Tuesday, January 29, 2013

52 Ways Life is Tough at Two



Life is tough. Some days more than others. And even more so when you are just two years old (or three, or four...). Life doesn't make sense when your entire universe is made up of what you can see and hear and feel right. at. this. exact. moment. The bigger picture hasn't formed yet, and egocentrism is a normal, healthy, temporary stage of development. Mental pain (via confusion, anxiety, disorientation, fear, loneliness, boredom, sleepiness, malnourishment, insecurity, etc.) equals physical pain at this age - and it is very real.

The next time your two year old (or three year old, or four year old...) has a meltdown because he can't find that tiny little rock he picked up at the park yesterday, remember: in his world this IS catastrophic. This is gravely serious, and rather than dismissal or distain for these tears and fears, he needs your loving arms wrapped around him - and maybe an adventure back to the park to find another special rock.

Excellent related reading on this subject includes Tackling Distress Tantrums with Brain Research, Why Spanking is Never Okay, the books: The Science of Parenting, Why Love Matters, and oodles of others gathered in the gentle discipline book collection.

52 53 Ways Life is Tough at Two
(By Danelle Frisbie with the help of her son and his friends,
and a few personal experiences from many, many years ago, and the tragedies they all overcame...)

I'm tired. 

The sun is too bright. 

There's yucky on my cup.

The straw has a hole.

My coloring paper is wrinkled. 

My brother looked at me. 

My rock is missing.

My stick broke. 

I can't play in the oven.

I can't fit in the dishwasher.

Netflix isn't loading Thomas.

I don't know the password on Daddy's iPad.

I'm hungry.

I put too much food in my mouth.

Someone touched my arm.

I'm too little.

I'm too big.

I can do it ALL BY MYSELF.

I need help.

That smells funny.

There's green in my food.

Mom is in the bathroom.

I don't know how to write my name.

I spilled.

The vacuum's too loud.

I can't carry all my toys at once.

I ripped my sticker. 

I want the blue marker.

No - the OTHER blue marker. 

This book is too heavy.

There's a hair on my shirt.

My vitamin is yucky.

I don't like lettuce.
(never tried it)

I want to eat dog food.

The cat's in my way.

I don't care if I wore this shirt 39 days in a row.

That shirt itches.

The snow is cold.

Why can't I touch my lit birthday candles?

I don't want to hug Grandma.

My shoe should go on either foot.

My socks got wet when I jumped in the puddle.

The back of my head tickles.

My balloon popped.

But ice cream is healthy food!

My puzzle piece Won't. Go. In!
(upside down)

My imagination shut down.

Can we go now?

I want to hold your keys. 

I bumped my toe.

And my other toe.

But I can't say 'Thank You!'

My brother looked at me again.


~~~~


Another fun read: 46 Reasons My Three Year Old Might Be Freaking Out by Jason Good

Friday, January 25, 2013

Your Baby's Signs of Hunger


This poster, created by the Women's and Newborn Services of Royal Brisbane and Women's Hospital, highlights a human baby's hunger cues - her way of communicating to parents that she needs to eat.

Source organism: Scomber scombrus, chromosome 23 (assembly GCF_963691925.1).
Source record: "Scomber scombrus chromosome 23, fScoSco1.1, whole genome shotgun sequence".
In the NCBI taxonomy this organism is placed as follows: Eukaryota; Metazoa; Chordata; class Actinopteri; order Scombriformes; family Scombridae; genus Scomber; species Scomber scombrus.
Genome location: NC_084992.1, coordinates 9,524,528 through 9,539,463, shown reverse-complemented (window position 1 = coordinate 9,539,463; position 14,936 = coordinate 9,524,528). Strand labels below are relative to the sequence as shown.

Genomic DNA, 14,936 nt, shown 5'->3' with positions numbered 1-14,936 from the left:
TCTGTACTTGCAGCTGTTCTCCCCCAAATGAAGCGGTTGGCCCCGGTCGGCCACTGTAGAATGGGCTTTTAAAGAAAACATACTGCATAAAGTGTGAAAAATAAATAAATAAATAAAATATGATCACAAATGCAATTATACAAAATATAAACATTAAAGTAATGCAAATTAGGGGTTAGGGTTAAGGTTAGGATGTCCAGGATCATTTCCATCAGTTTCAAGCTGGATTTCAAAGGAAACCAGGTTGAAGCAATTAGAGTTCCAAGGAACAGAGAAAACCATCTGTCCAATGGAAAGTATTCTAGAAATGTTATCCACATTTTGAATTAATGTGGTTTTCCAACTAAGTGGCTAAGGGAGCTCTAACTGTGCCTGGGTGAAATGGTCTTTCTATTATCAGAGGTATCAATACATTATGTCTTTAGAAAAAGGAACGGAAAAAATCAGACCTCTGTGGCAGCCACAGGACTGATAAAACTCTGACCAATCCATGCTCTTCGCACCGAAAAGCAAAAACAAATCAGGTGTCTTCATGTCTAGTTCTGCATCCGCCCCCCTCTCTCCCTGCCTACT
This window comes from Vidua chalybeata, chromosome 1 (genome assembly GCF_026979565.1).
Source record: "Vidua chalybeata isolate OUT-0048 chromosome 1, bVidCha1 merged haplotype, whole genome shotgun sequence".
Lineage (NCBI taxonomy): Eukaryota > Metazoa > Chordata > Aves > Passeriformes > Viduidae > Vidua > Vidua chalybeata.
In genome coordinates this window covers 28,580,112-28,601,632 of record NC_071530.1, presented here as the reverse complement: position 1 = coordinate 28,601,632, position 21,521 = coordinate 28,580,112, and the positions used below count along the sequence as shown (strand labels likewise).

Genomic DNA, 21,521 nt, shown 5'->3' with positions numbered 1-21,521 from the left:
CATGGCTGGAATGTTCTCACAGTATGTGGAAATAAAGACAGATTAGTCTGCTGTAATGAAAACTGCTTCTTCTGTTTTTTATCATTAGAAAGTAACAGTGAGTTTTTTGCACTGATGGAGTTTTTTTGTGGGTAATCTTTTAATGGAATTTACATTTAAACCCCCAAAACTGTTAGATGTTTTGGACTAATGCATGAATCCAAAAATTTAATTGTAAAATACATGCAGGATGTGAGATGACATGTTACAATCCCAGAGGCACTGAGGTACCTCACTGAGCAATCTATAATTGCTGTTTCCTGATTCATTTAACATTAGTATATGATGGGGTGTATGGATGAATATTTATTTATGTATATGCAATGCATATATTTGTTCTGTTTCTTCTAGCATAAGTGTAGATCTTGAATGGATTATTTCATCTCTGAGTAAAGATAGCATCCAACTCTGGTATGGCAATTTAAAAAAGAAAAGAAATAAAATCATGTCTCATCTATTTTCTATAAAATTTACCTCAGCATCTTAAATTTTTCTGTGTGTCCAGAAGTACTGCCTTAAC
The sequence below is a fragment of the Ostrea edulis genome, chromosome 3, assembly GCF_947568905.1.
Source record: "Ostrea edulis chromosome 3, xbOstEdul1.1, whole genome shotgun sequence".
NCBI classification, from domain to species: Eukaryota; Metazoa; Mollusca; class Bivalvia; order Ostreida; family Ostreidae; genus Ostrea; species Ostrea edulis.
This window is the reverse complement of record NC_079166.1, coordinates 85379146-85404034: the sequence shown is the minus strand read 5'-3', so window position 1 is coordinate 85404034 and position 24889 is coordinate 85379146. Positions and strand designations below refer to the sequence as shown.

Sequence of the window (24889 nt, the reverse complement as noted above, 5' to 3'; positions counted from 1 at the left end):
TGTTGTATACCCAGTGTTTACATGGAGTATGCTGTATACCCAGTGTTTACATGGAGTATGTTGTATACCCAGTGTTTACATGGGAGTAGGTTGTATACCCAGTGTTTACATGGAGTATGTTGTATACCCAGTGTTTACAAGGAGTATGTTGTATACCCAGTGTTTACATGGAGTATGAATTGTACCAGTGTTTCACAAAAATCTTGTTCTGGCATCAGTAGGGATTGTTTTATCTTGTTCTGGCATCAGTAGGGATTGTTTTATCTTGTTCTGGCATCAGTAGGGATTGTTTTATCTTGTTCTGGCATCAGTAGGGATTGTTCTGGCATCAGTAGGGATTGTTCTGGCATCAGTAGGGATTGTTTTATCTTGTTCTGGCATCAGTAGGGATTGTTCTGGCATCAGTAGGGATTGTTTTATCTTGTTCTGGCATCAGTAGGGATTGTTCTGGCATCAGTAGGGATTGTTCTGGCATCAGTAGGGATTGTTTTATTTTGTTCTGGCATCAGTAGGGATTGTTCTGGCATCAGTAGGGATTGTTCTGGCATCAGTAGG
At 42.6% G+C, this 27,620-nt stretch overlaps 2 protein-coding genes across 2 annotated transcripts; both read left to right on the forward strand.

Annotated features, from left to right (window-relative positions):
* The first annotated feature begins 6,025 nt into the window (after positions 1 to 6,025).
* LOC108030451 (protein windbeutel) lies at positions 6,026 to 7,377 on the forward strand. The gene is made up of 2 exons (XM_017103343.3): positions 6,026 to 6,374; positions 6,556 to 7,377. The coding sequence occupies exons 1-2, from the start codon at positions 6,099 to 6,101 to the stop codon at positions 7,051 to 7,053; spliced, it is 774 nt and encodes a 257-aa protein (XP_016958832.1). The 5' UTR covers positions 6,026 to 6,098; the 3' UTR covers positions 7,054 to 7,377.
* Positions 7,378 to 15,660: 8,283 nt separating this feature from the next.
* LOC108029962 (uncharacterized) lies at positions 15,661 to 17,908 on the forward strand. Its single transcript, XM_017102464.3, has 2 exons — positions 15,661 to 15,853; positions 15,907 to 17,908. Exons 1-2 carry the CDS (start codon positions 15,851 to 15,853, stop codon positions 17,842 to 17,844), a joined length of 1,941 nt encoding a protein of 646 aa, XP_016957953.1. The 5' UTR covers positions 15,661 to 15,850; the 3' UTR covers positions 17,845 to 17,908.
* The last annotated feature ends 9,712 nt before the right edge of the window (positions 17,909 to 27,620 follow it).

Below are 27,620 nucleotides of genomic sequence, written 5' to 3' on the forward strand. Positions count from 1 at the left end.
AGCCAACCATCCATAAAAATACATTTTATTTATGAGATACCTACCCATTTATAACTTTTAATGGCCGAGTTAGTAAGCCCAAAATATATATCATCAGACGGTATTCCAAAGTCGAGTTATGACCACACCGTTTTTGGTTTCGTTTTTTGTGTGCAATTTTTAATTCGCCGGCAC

As highlighted in the 2010 article, 7 Breastfeeding Fact You Should Know, parents are reminded that stirring, mouth opening, turning a head (to seek a nipple) and rooting are signs that your baby is hungry. Stretching, becoming agitated, and sucking on her fist, fingers or thumb is your baby's way of telling you that she is really hungry. By the time fussing and crying start, your baby is experiencing hunger that is physically painful. It is the type of hunger you experience after your belly has been empty for 14-16 hours. Your baby's belly is very small - this is the reason she gets full so quickly, and then hungry again so soon. Her tiny stomach cannot handle more than this, and does not have any place to 'store' some for later. She is entirely dependent upon you to provide that fill-up according to her cues that she is hungry.

Too often new parents believe they should schedule feedings or wait until their baby cries to nurse. But crying is a late indicator of extreme hunger. Always eating when you are so famished, when your belly hurts and stress hormones from being anxious to eat are at an ultimate high, leads to things like reflux, gas, stomach aches, 'colic,' and general agitation and general withdrawal from the world around - especially if you are brand new and helpless in this world.

Don't wait until your baby is in pain to nurse. Instead, feed at the first cue of hunger, and everyone will be much healthier and happier all around.

For related reading, see the Breastfeeding Resource Page.




A little tiny tummy wisdom from Baby Wisdom (UK):


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Wednesday, January 16, 2013

The Bereaved Mother




Do not judge the bereaved mother. 

She comes in many forms. 

She is breathing, but she is dying. 

She may look young, but inside she has become ancient. 

She smiles, but her heart sobs. 

She walks,
she talks,
she cooks,
she cleans,
she works. 

She IS, but she IS NOT, all at once.

She is here, but part of her is elsewhere for eternity. 


 Author Unknown

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